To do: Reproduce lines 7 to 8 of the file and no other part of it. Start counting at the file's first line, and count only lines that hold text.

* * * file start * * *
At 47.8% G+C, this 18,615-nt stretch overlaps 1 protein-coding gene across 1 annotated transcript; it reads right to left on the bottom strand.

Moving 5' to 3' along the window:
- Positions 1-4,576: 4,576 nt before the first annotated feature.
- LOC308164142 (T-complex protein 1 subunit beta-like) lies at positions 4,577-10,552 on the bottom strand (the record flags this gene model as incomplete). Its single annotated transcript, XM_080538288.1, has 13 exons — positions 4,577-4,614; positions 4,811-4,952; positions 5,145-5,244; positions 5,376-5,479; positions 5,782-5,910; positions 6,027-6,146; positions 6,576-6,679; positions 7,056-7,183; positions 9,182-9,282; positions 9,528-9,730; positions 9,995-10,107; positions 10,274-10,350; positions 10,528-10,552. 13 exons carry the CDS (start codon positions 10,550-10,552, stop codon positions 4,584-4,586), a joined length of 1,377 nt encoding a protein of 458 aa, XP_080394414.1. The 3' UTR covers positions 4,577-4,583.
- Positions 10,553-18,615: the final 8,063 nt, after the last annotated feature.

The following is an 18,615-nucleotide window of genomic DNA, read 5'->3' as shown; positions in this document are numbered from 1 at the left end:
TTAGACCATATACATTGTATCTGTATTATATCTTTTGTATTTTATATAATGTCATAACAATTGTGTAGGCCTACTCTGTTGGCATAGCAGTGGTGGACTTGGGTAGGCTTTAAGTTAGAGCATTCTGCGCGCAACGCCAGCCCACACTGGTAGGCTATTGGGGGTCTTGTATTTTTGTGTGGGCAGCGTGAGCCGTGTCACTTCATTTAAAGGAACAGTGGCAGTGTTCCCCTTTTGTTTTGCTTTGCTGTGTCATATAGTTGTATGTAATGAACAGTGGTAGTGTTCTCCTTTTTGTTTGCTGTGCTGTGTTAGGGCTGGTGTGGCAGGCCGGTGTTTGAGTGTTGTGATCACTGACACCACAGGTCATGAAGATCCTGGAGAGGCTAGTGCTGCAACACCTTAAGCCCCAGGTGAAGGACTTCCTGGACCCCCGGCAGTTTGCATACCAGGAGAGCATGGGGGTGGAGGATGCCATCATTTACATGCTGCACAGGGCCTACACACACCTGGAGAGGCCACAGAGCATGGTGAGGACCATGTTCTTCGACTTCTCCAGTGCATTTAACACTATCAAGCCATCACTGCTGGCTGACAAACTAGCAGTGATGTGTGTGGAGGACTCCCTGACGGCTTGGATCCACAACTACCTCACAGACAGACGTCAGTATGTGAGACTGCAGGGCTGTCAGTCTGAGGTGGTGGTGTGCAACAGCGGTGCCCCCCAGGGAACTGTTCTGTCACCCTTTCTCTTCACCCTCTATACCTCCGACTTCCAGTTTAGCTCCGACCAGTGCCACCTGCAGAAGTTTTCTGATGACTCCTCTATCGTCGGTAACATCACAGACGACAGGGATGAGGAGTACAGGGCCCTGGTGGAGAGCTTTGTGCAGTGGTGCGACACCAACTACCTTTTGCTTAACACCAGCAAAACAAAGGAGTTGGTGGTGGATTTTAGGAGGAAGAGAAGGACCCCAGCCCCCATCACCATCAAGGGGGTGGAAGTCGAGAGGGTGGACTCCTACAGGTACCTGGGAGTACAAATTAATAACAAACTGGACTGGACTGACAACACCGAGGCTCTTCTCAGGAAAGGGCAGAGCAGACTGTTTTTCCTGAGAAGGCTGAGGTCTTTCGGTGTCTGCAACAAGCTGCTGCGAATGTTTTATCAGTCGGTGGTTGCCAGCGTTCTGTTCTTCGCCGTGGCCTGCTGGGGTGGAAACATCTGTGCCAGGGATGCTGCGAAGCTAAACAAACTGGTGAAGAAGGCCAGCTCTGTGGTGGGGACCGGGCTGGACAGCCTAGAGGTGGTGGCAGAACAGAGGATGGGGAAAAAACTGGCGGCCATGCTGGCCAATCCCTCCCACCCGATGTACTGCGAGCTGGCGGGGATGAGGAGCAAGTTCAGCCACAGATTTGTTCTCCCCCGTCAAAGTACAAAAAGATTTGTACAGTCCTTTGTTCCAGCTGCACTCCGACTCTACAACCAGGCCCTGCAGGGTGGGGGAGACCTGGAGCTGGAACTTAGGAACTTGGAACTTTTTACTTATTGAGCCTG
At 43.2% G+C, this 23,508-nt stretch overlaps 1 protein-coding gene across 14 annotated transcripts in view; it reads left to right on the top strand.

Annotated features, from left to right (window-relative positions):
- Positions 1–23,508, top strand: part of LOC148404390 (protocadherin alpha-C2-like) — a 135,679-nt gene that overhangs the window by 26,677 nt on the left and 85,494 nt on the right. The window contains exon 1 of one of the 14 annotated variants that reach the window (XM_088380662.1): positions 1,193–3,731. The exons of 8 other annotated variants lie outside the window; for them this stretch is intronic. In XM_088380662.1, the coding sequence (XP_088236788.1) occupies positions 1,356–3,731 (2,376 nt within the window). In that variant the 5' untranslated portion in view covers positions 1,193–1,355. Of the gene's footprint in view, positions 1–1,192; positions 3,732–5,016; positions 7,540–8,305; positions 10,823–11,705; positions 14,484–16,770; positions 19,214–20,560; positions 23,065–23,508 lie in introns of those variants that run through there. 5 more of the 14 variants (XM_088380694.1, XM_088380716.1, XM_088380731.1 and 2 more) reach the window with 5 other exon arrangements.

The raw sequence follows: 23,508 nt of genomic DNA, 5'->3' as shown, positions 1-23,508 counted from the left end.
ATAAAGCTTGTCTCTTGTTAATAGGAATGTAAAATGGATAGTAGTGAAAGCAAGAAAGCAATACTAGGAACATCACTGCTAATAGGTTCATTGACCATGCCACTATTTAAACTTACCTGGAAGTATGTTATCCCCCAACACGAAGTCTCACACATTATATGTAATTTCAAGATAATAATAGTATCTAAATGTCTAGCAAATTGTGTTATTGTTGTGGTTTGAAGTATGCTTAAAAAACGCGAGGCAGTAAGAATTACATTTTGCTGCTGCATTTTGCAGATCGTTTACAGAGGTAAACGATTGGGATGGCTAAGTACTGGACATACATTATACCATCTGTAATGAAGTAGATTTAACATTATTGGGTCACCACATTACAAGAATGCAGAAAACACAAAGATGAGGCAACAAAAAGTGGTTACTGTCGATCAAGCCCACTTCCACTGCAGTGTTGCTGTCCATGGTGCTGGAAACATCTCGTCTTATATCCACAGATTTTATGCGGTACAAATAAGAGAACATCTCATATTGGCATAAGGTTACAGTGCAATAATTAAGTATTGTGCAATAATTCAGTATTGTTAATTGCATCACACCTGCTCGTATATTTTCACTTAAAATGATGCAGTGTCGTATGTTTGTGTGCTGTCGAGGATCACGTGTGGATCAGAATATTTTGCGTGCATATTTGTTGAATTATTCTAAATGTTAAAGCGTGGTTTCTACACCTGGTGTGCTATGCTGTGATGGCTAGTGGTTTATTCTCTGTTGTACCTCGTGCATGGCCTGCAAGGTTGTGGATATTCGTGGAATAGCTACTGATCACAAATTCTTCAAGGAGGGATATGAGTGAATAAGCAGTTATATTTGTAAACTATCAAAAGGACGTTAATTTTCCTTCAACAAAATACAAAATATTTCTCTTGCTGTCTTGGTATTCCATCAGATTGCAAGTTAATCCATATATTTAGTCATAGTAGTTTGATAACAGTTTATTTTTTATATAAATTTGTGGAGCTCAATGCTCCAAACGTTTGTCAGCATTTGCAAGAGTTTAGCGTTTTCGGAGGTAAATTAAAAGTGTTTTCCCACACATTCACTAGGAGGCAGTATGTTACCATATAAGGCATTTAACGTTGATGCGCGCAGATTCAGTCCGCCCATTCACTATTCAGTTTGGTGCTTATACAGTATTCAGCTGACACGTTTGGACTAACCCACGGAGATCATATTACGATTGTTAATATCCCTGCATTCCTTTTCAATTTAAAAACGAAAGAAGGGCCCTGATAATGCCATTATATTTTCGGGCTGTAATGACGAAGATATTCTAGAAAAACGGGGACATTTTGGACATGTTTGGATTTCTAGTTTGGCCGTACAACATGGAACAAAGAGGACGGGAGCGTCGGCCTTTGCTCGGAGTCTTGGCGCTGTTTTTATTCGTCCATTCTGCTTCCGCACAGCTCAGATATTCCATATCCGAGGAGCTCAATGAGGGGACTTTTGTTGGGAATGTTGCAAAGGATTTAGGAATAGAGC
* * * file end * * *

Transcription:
TTAGACCATATACATTGTATCTGTATTATATCTTTTGTATTTTATATAATGTCATAACAATTGTGTAGGCCTACTCTGTTGGCATAGCAGTGGTGGACTTGGGTAGGCTTTAAGTTAGAGCATTCTGCGCGCAACGCCAGCCCACACTGGTAGGCTATTGGGGGTCTTGTATTTTTGTGTGGGCAGCGTGAGCCGTGTCACTTCATTTAAAGGAACAGTGGCAGTGTTCCCCTTTTGTTTTGCTTTGCTGTGTCATATAGTTGTATGTAATGAACAGTGGTAGTGTTCTCCTTTTTGTTTGCTGTGCTGTGTTAGGGCTGGTGTGGCAGGCCGGTGTTTGAGTGTTGTGATCACTGACACCACAGGTCATGAAGATCCTGGAGAGGCTAGTGCTGCAACACCTTAAGCCCCAGGTGAAGGACTTCCTGGACCCCCGGCAGTTTGCATACCAGGAGAGCATGGGGGTGGAGGATGCCATCATTTACATGCTGCACAGGGCCTACACACACCTGGAGAGGCCACAGAGCATGGTGAGGACCATGTTCTTCGACTTCTCCAGTGCATTTAACACTATCAAGCCATCACTGCTGGCTGACAAACTAGCAGTGATGTGTGTGGAGGACTCCCTGACGGCTTGGATCCACAACTACCTCACAGACAGACGTCAGTATGTGAGACTGCAGGGCTGTCAGTCTGAGGTGGTGGTGTGCAACAGCGGTGCCCCCCAGGGAACTGTTCTGTCACCCTTTCTCTTCACCCTCTATACCTCCGACTTCCAGTTTAGCTCCGACCAGTGCCACCTGCAGAAGTTTTCTGATGACTCCTCTATCGTCGGTAACATCACAGACGACAGGGATGAGGAGTACAGGGCCCTGGTGGAGAGCTTTGTGCAGTGGTGCGACACCAACTACCTTTTGCTTAACACCAGCAAAACAAAGGAGTTGGTGGTGGATTTTAGGAGGAAGAGAAGGACCCCAGCCCCCATCACCATCAAGGGGGTGGAAGTCGAGAGGGTGGACTCCTACAGGTACCTGGGAGTACAAATTAATAACAAACTGGACTGGACTGACAACACCGAGGCTCTTCTCAGGAAAGGGCAGAGCAGACTGTTTTTCCTGAGAAGGCTGAGGTCTTTCGGTGTCTGCAACAAGCTGCTGCGAATGTTTTATCAGTCGGTGGTTGCCAGCGTTCTGTTCTTCGCCGTGGCCTGCTGGGGTGGAAACATCTGTGCCAGGGATGCTGCGAAGCTAAACAAACTGGTGAAGAAGGCCAGCTCTGTGGTGGGGACCGGGCTGGACAGCCTAGAGGTGGTGGCAGAACAGAGGATGGGGAAAAAACTGGCGGCCATGCTGGCCAATCCCTCCCACCCGATGTACTGCGAGCTGGCGGGGATGAGGAGCAAGTTCAGCCACAGATTTGTTCTCCCCCGTCAAAGTACAAAAAGATTTGTACAGTCCTTTGTTCCAGCTGCACTCCGACTCTACAACCAGGCCCTGCAGGGTGGGGGAGACCTGGAGCTGGAACTTAGGAACTTGGAACTTTTTACTTATTGAGCCTG
At 43.2% G+C, this 23,508-nt stretch overlaps 1 protein-coding gene across 14 annotated transcripts in view; it reads left to right on the top strand.